drew at drewb.com
Sat Jul 21 22:38:02 PDT 2001
On Sat, Jul 21, 2001 at 09:47:59PM -0700, Greg Herlein wrote:
> > The fact that Sklyarov was here to make a presentation on cracking
> > Adobe's encryption scheme is coincidental to the arrest. He had to be
> > on US soil to be arrested, so his trip to Las Vegas provided that
> > opportunity. It probably didn't matter if he was there for academic
> > reasons or just to gamble and party.
> I drink wine. Wine is forbidden in Islamic cultures. If I
> travel to a country ruled by hard-line Moslem fundamentalists, is
> it right that I should be imprisoned there if I did not break the
> law while I was there.
No, it does not affect them if you drink wine here. Sklyarov's
actions were determined by the arresting authorities to affect US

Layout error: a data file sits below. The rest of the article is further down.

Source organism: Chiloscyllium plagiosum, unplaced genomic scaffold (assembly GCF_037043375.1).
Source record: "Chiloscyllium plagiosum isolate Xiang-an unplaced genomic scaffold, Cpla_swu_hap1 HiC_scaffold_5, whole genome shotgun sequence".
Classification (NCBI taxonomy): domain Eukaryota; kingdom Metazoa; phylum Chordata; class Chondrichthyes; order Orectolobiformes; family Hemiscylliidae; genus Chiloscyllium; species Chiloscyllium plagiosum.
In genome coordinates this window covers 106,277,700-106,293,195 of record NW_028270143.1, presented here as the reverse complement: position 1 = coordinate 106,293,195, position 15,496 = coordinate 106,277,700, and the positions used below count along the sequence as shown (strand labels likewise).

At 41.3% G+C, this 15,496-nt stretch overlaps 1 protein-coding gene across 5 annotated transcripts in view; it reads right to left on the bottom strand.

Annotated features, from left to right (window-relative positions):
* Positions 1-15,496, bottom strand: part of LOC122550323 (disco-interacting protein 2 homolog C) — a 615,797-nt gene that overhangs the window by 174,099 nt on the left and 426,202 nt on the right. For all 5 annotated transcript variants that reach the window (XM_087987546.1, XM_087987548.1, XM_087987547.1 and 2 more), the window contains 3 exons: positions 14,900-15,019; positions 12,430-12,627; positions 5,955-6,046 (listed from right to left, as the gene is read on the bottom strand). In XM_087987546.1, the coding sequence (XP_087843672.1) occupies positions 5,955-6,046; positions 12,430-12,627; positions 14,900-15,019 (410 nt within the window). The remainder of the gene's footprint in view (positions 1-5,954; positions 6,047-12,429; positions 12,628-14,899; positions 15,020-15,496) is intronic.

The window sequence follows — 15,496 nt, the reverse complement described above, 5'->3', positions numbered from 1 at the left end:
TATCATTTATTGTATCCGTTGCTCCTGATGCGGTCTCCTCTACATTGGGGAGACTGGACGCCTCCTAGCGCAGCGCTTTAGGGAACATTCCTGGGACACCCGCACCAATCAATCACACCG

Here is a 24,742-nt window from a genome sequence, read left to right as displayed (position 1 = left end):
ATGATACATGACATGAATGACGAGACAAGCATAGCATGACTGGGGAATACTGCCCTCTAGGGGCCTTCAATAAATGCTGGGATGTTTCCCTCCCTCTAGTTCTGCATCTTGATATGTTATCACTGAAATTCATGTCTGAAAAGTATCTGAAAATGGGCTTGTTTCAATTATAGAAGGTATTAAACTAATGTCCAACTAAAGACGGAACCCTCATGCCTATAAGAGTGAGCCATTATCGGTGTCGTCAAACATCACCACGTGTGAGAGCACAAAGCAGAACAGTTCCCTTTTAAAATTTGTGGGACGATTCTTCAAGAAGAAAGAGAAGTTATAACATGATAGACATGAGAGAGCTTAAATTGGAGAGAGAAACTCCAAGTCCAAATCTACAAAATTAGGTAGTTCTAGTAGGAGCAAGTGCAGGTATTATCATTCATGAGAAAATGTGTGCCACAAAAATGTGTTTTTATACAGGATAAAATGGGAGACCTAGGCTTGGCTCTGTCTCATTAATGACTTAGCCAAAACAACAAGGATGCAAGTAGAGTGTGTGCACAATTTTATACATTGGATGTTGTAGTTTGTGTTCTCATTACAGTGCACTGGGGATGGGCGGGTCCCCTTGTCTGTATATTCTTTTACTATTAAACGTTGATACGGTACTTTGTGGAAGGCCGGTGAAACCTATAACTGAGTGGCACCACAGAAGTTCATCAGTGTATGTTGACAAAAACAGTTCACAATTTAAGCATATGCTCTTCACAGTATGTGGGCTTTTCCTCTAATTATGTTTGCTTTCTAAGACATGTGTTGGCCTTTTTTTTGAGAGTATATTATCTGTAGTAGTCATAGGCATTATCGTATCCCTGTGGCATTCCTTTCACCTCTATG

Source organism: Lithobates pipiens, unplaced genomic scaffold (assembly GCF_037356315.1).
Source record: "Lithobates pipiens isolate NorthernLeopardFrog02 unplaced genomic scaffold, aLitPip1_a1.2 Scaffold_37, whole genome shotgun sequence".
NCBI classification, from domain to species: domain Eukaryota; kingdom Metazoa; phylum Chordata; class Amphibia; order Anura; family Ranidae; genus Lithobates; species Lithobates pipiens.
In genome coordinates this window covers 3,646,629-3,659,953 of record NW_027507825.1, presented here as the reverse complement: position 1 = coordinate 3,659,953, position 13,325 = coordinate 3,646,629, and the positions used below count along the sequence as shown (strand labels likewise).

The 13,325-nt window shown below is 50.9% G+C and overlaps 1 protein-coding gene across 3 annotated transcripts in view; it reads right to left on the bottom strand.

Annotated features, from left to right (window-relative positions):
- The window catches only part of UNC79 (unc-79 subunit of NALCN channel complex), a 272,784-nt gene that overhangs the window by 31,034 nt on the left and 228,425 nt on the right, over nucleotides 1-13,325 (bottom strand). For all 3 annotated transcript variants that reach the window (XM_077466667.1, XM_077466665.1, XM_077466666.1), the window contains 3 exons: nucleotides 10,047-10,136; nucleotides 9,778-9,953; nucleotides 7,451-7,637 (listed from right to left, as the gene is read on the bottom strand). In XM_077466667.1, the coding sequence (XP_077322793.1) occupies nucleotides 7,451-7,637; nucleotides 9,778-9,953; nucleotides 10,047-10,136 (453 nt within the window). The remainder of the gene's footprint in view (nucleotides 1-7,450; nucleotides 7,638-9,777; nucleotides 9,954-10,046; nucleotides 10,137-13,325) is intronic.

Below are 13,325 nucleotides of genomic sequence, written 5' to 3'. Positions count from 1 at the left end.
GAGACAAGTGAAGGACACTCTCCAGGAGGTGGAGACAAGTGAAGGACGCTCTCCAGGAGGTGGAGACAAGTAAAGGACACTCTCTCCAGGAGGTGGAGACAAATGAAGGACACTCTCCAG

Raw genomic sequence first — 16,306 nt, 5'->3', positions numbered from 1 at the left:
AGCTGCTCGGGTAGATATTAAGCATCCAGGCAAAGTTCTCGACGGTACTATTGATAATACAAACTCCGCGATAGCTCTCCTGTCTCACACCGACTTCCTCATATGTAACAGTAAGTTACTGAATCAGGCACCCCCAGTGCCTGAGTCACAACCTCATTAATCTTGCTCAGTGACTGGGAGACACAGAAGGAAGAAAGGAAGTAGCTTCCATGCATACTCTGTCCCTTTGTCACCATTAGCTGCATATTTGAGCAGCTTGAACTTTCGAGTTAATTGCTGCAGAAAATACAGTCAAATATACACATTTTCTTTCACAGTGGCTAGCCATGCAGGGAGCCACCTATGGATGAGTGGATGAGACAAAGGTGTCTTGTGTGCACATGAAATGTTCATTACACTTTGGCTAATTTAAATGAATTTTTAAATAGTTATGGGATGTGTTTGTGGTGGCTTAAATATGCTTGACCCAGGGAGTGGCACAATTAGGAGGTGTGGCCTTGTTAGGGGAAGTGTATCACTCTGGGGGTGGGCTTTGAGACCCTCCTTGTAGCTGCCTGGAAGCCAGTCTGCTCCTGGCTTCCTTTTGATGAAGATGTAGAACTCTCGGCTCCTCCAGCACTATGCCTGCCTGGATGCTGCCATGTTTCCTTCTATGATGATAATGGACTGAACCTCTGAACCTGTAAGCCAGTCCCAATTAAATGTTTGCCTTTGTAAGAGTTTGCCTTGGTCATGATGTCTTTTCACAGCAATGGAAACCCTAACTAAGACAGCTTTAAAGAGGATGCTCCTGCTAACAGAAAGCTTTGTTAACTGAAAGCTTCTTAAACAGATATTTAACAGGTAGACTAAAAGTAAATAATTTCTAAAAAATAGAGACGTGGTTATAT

business interests. Same thing for Noriega or Milosovic, but to an
obviously lesser degree.
> There are two issues here, IMHO: one is the absulute absurdity
> of the DMCA. The other is the ridiculous idea that we have the
> right to arrest someone who visits our country and commits no
> crime here.
Again, protest the DMCA daily, weekly, or however often. You can't
wait for it to hurt you (or others) for your protest activities. If
you had protest earlier, you may have found a way for Sklyarov to
avoid this whole mess.
When Socrates was arrested and convicted for corrupting the morals of
youths and religious heresy, he was sentenced to death. He willingly
drank the cup of hemlock arguing that he had no right to protest the
laws once they had been used against him. His reasoning was that he
had known that the laws had existed for quite some time. In failing
his duty to protest the laws before they affected him, he had
relinquished right to protest them after.
Drew Bertola | Send a text message to my pager or cell ...
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